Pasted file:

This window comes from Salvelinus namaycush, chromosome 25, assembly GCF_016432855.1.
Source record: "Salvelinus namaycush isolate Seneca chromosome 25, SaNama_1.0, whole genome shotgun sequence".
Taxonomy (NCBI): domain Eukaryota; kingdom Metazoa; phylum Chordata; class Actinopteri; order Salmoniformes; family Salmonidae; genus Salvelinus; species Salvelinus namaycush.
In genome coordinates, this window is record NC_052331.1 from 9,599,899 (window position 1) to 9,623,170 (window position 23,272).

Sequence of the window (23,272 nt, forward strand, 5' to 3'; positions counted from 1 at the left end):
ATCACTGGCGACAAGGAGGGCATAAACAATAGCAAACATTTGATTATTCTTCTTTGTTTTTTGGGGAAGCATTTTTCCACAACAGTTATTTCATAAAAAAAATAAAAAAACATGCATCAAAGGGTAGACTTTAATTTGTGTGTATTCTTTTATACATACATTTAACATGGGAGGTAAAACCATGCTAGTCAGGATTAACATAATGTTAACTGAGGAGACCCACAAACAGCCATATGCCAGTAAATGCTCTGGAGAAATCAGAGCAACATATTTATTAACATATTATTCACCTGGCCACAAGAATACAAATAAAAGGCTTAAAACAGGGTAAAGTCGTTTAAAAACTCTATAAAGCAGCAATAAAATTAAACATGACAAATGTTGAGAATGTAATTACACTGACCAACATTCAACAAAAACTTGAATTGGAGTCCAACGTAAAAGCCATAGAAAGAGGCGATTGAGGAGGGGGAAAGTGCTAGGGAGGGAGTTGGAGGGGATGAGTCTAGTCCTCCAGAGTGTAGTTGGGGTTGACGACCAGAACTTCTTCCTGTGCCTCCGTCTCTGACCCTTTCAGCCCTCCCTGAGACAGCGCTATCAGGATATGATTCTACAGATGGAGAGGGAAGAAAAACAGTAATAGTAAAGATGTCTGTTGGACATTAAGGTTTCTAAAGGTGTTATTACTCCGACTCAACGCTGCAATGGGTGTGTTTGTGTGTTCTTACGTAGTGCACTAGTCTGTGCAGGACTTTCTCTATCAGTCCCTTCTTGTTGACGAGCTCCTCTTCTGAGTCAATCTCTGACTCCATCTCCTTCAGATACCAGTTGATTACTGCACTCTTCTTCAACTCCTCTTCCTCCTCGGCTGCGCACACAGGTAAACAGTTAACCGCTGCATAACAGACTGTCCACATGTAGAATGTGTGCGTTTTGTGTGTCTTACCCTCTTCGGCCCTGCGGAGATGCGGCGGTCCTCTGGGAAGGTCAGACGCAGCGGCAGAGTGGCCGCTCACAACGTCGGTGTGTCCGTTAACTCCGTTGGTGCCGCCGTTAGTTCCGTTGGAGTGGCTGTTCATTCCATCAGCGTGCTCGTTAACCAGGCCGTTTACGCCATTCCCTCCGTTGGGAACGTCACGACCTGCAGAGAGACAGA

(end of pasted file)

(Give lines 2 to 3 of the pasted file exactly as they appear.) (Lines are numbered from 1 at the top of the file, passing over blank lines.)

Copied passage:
Source record: "Salvelinus namaycush isolate Seneca chromosome 25, SaNama_1.0, whole genome shotgun sequence".
Taxonomy (NCBI): domain Eukaryota; kingdom Metazoa; phylum Chordata; class Actinopteri; order Salmoniformes; family Salmonidae; genus Salvelinus; species Salvelinus namaycush.